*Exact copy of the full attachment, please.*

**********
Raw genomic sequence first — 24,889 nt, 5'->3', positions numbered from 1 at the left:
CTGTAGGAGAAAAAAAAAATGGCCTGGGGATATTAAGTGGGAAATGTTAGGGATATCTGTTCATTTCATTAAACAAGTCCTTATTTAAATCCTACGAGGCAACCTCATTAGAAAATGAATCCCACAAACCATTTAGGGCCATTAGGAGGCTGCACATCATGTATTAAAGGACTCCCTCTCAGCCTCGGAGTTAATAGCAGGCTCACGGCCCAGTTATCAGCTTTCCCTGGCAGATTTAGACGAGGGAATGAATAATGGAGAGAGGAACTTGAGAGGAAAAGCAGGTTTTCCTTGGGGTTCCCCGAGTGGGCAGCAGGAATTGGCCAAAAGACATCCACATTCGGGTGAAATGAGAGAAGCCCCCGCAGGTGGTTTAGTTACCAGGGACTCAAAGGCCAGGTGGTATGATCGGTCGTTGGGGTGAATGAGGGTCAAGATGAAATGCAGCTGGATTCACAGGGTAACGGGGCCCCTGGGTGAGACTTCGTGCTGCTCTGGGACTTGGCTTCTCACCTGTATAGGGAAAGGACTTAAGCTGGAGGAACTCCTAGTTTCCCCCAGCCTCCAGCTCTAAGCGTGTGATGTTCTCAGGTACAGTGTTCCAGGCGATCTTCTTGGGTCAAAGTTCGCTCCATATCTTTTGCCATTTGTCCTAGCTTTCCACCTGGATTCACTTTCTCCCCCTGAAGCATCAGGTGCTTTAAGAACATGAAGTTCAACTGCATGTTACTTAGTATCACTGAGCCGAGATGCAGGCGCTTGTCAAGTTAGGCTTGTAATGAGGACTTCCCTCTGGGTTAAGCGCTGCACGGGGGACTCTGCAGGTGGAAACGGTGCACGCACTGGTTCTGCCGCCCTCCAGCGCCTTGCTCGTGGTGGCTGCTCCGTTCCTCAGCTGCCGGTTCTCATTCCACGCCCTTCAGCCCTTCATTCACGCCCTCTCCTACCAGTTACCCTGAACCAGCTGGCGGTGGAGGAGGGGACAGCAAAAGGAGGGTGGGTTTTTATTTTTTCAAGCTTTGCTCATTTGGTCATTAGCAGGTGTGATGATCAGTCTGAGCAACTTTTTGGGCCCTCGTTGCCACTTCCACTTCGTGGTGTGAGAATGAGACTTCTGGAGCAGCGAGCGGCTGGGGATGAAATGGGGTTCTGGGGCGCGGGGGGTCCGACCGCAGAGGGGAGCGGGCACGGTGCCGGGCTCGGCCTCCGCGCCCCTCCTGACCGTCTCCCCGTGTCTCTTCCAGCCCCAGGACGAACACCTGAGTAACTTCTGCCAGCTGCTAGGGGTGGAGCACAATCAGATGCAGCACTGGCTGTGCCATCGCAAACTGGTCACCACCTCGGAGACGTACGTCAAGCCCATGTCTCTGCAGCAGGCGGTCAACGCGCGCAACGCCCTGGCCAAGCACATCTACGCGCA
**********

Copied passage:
Raw genomic sequence first — 24,889 nt, 5'->3', positions numbered from 1 at the left:
CTGTAGGAGAAAAAAAAAATGGCCTGGGGATATTAAGTGGGAAATGTTAGGGATATCTGTTCATTTCATTAAACAAGTCCTTATTTAAATCCTACGAGGCAACCTCATTAGAAAATGAATCCCACAAACCATTTAGGGCCATTAGGAGGCTGCACATCATGTATTAAAGGACTCCCTCTCAGCCTCGGAGTTAATAGCAGGCTCACGGCCCAGTTATCAGCTTTCCCTGGCAGATTTAGACGAGGGAATGAATAATGGAGAGAGGAACTTGAGAGGAAAAGCAGGTTTTCCTTGGGGTTCCCCGAGTGGGCAGCAGGAATTGGCCAAAAGACATCCACATTCGGGTGAAATGAGAGAAGCCCCCGCAGGTGGTTTAGTTACCAGGGACTCAAAGGCCAGGTGGTATGATCGGTCGTTGGGGTGAATGAGGGTCAAGATGAAATGCAGCTGGATTCACAGGGTAACGGGGCCCCTGGGTGAGACTTCGTGCTGCTCTGGGACTTGGCTTCTCACCTGTATAGGGAAAGGACTTAAGCTGGAGGAACTCCTAGTTTCCCCCAGCCTCCAGCTCTAAGCGTGTGATGTTCTCAGGTACAGTGTTCCAGGCGATCTTCTTGGGTCAAAGTTCGCTCCATATCTTTTGCCATTTGTCCTAGCTTTCCACCTGGATTCACTTTCTCCCCCTGAAGCATCAGGTGCTTTAAGAACATGAAGTTCAACTGCATGTTACTTAGTATCACTGAGCCGAGATGCAGGCGCTTGTCAAGTTAGGCTTGTAATGAGGACTTCCCTCTGGGTTAAGCGCTGCACGGGGGACTCTGCAGGTGGAAACGGTGCACGCACTGGTTCTGCCGCCCTCCAGCGCCTTGCTCGTGGTGGCTGCTCCGTTCCTCAGCTGCCGGTTCTCATTCCACGCCCTTCAGCCCTTCATTCACGCCCTCTCCTACCAGTTACCCTGAACCAGCTGGCGGTGGAGGAGGGGACAGCAAAAGGAGGGTGGGTTTTTATTTTTTCAAGCTTTGCTCATTTGGTCATTAGCAGGTGTGATGATCAGTCTGAGCAACTTTTTGGGCCCTCGTTGCCACTTCCACTTCGTGGTGTGAGAATGAGACTTCTGGAGCAGCGAGCGGCTGGGGATGAAATGGGGTTCTGGGGCGCGGGGGGTCCGACCGCAGAGGGGAGCGGGCACGGTGCCGGGCTCGGCCTCCGCGCCCCTCCTGACCGTCTCCCCGTGTCTCTTCCAGCCCCAGGACGAACACCTGAGTAACTTCTGCCAGCTGCTAGGGGTGGAGCACAATCAGATGCAGCACTGGCTGTGCCATCGCAAACTGGTCACCACCTCGGAGACGTACGTCAAGCCCATGTCTCTGCAGCAGGCGGTCAACGCGCGCAACGCCCTGGCCAAGCACATCTACGCGCA